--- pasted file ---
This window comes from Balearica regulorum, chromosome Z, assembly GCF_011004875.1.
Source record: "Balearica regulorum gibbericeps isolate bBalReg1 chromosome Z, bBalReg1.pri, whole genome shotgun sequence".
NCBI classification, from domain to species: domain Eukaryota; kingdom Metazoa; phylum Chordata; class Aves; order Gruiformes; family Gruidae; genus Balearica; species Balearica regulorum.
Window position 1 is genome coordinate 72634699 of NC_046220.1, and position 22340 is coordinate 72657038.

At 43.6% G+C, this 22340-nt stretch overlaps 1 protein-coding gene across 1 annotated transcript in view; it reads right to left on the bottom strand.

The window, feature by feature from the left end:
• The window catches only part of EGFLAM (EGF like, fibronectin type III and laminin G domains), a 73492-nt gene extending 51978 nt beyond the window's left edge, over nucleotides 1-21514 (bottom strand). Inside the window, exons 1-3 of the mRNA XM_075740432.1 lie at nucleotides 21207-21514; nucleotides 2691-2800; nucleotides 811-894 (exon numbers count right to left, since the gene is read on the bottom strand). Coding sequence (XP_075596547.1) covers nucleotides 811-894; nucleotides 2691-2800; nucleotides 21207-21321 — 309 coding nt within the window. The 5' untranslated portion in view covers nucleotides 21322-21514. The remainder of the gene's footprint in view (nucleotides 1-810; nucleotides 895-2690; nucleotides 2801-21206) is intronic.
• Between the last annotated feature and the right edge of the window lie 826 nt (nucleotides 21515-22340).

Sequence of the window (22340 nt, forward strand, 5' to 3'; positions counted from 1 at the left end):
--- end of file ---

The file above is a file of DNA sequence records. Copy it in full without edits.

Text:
This window comes from Balearica regulorum, chromosome Z, assembly GCF_011004875.1.
Source record: "Balearica regulorum gibbericeps isolate bBalReg1 chromosome Z, bBalReg1.pri, whole genome shotgun sequence".
NCBI classification, from domain to species: domain Eukaryota; kingdom Metazoa; phylum Chordata; class Aves; order Gruiformes; family Gruidae; genus Balearica; species Balearica regulorum.
Window position 1 is genome coordinate 72634699 of NC_046220.1, and position 22340 is coordinate 72657038.

At 43.6% G+C, this 22340-nt stretch overlaps 1 protein-coding gene across 1 annotated transcript in view; it reads right to left on the bottom strand.

The window, feature by feature from the left end:
• The window catches only part of EGFLAM (EGF like, fibronectin type III and laminin G domains), a 73492-nt gene extending 51978 nt beyond the window's left edge, over nucleotides 1-21514 (bottom strand). Inside the window, exons 1-3 of the mRNA XM_075740432.1 lie at nucleotides 21207-21514; nucleotides 2691-2800; nucleotides 811-894 (exon numbers count right to left, since the gene is read on the bottom strand). Coding sequence (XP_075596547.1) covers nucleotides 811-894; nucleotides 2691-2800; nucleotides 21207-21321 — 309 coding nt within the window. The 5' untranslated portion in view covers nucleotides 21322-21514. The remainder of the gene's footprint in view (nucleotides 1-810; nucleotides 895-2690; nucleotides 2801-21206) is intronic.
• Between the last annotated feature and the right edge of the window lie 826 nt (nucleotides 21515-22340).

Sequence of the window (22340 nt, forward strand, 5' to 3'; positions counted from 1 at the left end):